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Re: Fw: SOAP 1.1 One-way HTTP Binding doc

From: <noah_mendelsohn@us.ibm.com>
Date: Wed, 15 Feb 2006 17:10:51 -0500
To: Anish Karmarkar <Anish.Karmarkar@oracle.com>
Cc: Christopher B Ferris <chrisfer@us.ibm.com>, xml-dist-app@w3.org
Message-ID: <OF3311416E.98B36B96-ON85257116.00797A2C-85257116.007A0403@lotus.com>

Anish Karamarkar asks:

>(Noah wrote)
> > I'm not sure where to go with this.  One of the 
> responsibilities of MEPs 
> > in general is to indicate where faults will be delivered.  In
> the case of 
> > req/resp, they are to be delivered to the requestor, I.e. whatever the 

> Do you mean req-resp where it is a SOAP req and a SOAP response OR 
> req-resp where it is a SOAP req and a transport response?
> I think there are different implications for faults depending on whether 

> the response is a SOAP res or a transport-level-only response.

That way of phrasing it seems circular to me.  The MEP says that when you 
receive the request you will process it, though it doesn't say how 
promptly.  The processing model says that if there are certain problems 
with the message then there >is< exactly one fault.  The MEP says that if 
there is a fault, which is by the way an envelope, it is to be delivered 
as the response.   This is part of the contract of the MEP.  It seems to 
me that, at least as we conceived it originally, lack of an envelope in 
the response would be evidence that there had been no fault.

> (Noah wrote) 
> > Of course, we're in the process of "clarifying" the MEP, and maybe 
> > we could/should "clarify" it to state that a responder that sends no 
> > envelope is making no warranty as to whether SOAP processing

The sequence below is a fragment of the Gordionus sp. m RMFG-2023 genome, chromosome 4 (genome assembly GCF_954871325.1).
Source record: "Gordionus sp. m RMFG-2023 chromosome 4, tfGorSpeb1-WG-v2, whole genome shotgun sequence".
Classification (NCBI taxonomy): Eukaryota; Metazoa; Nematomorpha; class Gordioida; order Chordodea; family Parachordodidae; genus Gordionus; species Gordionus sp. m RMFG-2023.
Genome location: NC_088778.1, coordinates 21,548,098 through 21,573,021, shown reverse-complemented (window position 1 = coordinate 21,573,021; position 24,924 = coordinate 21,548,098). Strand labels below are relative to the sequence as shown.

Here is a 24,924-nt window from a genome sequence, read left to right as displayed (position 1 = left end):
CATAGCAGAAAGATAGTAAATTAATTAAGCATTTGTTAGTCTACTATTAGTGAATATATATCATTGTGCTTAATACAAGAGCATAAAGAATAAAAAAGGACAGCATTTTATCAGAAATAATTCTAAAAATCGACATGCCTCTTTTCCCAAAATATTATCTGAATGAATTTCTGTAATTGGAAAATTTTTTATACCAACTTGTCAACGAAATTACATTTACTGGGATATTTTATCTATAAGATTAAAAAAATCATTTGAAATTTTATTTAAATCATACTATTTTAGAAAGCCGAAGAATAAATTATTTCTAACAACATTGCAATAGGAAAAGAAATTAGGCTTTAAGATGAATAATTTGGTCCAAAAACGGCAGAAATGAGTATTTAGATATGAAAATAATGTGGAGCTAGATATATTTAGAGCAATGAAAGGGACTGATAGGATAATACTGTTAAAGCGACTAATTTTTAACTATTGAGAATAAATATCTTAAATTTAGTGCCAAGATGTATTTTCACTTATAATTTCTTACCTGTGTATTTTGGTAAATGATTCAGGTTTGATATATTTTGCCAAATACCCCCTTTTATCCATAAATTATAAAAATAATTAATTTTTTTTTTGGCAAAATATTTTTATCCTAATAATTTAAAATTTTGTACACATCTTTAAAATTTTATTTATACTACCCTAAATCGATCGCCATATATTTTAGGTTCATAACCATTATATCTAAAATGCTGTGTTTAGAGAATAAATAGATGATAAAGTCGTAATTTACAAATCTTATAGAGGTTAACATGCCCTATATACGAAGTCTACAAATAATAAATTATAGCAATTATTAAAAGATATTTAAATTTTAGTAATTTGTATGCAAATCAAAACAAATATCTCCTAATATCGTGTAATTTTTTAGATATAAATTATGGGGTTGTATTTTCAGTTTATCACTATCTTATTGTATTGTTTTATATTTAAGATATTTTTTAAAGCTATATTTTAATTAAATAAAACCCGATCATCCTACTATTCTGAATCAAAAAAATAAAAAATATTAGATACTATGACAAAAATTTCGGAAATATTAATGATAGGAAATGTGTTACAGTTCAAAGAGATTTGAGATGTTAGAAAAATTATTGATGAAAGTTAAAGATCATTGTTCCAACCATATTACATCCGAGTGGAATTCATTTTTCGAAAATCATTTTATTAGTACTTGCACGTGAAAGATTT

> has yet been 
> > done, and in the case that it's not been done, that the MEP 
> has nothing to 
> > say about fault routing.
> > 
> That is what I'm leaning towards.

Yeah, and I'm suggesting it as the best compromise for our users, but I 
think it's a pretty liberal reading of what we published in SOAP 1.2.

> Basically, I want to allow the following usecase:
> 1) a soap request gets sent over HTTP request with WSA FaultTo and 
> ReplyTo as non-anonymous.
> 2) the HTTP server that gets the message pushes it on a queue 
> successfully but does not do any SOAP processing.
> 3) A 202 status code with empty entity body is returned in the 
> HTTP response
> 4) subsequently, another agent dequeues the SOAP message, processes it 
> and sends the response/fault to the appropriate address specified by WSA 

> ReplyTo/FaultTo

Yes, I know that's the use case. I'm saying that I see it as quite a 
stretch for the pure request/response MEP as we had earlier defined it, 
because you could make the case that it changes the rules for fault 
routing.  It does at least preserve the basics, which is that the client 
will know whether to wait for a response.  I think this is probably the 
MEP the WSA group wants, but it's much more conceptually complicated than 
the classic one in which a request/resp is two messages, period. 

Noah Mendelsohn 
IBM Corporation
One Rogers Street
Cambridge, MA 02142
Received on Wednesday, 15 February 2006 22:10:59 UTC

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